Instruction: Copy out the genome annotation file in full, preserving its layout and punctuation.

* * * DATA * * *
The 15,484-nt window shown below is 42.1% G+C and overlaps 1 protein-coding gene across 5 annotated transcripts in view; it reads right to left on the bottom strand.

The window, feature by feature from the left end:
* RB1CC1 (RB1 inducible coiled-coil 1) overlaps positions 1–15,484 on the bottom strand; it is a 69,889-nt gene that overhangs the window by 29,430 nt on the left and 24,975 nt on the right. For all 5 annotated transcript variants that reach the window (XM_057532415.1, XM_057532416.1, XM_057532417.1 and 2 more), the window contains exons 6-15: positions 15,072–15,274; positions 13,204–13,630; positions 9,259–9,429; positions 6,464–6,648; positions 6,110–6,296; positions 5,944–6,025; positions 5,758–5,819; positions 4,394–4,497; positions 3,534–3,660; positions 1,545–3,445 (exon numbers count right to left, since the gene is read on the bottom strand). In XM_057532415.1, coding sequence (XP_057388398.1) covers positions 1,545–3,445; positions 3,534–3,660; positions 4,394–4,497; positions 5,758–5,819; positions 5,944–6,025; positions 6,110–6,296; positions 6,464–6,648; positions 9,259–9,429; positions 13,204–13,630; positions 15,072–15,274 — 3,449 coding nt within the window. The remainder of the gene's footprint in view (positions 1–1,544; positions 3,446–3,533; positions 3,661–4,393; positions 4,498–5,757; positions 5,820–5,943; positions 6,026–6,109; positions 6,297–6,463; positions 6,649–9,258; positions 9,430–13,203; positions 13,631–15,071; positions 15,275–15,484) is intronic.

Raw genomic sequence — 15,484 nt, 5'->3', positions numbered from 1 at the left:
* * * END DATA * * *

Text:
The 15,484-nt window shown below is 42.1% G+C and overlaps 1 protein-coding gene across 5 annotated transcripts in view; it reads right to left on the bottom strand.

The window, feature by feature from the left end:
* RB1CC1 (RB1 inducible coiled-coil 1) overlaps positions 1–15,484 on the bottom strand; it is a 69,889-nt gene that overhangs the window by 29,430 nt on the left and 24,975 nt on the right. For all 5 annotated transcript variants that reach the window (XM_057532415.1, XM_057532416.1, XM_057532417.1 and 2 more), the window contains exons 6-15: positions 15,072–15,274; positions 13,204–13,630; positions 9,259–9,429; positions 6,464–6,648; positions 6,110–6,296; positions 5,944–6,025; positions 5,758–5,819; positions 4,394–4,497; positions 3,534–3,660; positions 1,545–3,445 (exon numbers count right to left, since the gene is read on the bottom strand). In XM_057532415.1, coding sequence (XP_057388398.1) covers positions 1,545–3,445; positions 3,534–3,660; positions 4,394–4,497; positions 5,758–5,819; positions 5,944–6,025; positions 6,110–6,296; positions 6,464–6,648; positions 9,259–9,429; positions 13,204–13,630; positions 15,072–15,274 — 3,449 coding nt within the window. The remainder of the gene's footprint in view (positions 1–1,544; positions 3,446–3,533; positions 3,661–4,393; positions 4,498–5,757; positions 5,820–5,943; positions 6,026–6,109; positions 6,297–6,463; positions 6,649–9,258; positions 9,430–13,203; positions 13,631–15,071; positions 15,275–15,484) is intronic.

Raw genomic sequence — 15,484 nt, 5'->3', positions numbered from 1 at the left: